The view he opposes sees writing as “a necessary but tedious step in the distribution and fixation of ideas”. My view is that academic writing is the art of writing down what you (yes, already) know for the purpose of discussing it with other knowledgeable people. The goal of academic writing is not to distribute your ideas — something that is arguably better done in the classroom and at conferences — and certainly not to fixate your ideas — a hope I’ve never really heard scholars express. The current publish-or-perish regime in academia does leave many people with the impression that the purpose of academic writing is to document their ideas, i.e., to demonstrate to hiring and tenure committees that they actually have ideas, and, in that sense perhaps, to “memorialize” them, but I think we all still understand this to be a secondary function of academic writing, not its primary purpose. What I reject is the notion that we write in order to discover or create ideas. The purpose of academic writing is to expose ideas to criticism. And this requires that we write down what we already think, not that we wait to see what we think after the “larger, complete performance” of academic discourse has already begun.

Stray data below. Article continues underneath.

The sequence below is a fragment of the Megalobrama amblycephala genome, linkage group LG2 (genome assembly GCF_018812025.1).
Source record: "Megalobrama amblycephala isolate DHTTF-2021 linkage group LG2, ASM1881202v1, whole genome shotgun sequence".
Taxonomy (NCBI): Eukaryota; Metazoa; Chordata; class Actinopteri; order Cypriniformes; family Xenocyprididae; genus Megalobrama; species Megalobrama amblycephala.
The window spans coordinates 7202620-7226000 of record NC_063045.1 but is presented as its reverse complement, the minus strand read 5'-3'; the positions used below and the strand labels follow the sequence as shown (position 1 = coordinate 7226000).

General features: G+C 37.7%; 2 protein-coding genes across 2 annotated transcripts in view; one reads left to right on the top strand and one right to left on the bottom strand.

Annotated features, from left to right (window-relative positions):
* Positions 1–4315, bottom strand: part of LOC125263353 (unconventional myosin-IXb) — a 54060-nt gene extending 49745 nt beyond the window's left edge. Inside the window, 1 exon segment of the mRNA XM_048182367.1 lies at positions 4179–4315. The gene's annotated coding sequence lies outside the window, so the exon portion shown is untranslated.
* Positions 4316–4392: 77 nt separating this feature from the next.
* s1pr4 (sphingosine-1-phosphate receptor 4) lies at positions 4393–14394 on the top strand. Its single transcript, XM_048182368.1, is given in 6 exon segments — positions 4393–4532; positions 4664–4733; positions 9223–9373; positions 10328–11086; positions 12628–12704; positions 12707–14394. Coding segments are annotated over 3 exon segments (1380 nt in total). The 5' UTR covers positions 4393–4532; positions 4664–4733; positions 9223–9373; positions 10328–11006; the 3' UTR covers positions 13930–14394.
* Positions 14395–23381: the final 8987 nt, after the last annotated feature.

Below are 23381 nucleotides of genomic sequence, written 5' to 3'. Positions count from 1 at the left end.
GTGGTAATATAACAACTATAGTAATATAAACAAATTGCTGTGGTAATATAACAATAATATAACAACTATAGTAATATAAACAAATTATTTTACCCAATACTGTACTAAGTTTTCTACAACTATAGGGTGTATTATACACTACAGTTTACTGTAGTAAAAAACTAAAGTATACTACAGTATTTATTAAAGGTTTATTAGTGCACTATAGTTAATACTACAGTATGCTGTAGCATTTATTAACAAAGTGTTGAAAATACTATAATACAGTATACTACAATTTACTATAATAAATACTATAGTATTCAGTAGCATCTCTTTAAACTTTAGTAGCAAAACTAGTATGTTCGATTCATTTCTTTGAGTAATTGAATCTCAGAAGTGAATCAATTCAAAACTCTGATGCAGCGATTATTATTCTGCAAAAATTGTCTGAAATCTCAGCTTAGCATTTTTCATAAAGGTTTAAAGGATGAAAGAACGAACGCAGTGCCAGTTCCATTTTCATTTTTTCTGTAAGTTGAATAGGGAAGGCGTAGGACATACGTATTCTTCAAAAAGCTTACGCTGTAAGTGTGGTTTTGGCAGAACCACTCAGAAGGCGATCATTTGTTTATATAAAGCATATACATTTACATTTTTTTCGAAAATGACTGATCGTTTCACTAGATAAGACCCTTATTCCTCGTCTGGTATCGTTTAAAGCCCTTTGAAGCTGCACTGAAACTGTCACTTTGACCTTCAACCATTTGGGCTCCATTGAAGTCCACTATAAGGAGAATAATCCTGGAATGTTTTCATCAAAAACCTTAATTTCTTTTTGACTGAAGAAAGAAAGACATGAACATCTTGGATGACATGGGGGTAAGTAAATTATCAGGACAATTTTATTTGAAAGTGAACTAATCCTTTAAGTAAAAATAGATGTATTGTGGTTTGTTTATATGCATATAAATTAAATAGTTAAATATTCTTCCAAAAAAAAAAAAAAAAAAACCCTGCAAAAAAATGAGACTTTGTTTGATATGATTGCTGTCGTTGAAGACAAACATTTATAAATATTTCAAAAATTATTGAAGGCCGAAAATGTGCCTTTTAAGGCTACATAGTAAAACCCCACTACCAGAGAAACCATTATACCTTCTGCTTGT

Hayot suggests that this performance is constituted by “the openings that appear at the intersection of an intention and an audience”. I am also happy to specify a “here” of academic writing. When we write, we step into the clearing that has been prepared by our peers in the discourse, and there we expose ourselves to the possibility that we are wrong. I’m not sure it requires generosity of us, but it does require us to trust in the kindness of strangers, i.e., to presume that we will be read charitably. It takes courage, precisely because we may not be entirely unafraid. It certainly requires us to be open — mainly about the grounds we have for holding the beliefs we do. These, after all, are what we are presenting to our peers for critique. When we write with sincerity (as Pound noted through one of his famous mistranslations of Chinese writing) we “stand by” our ideas.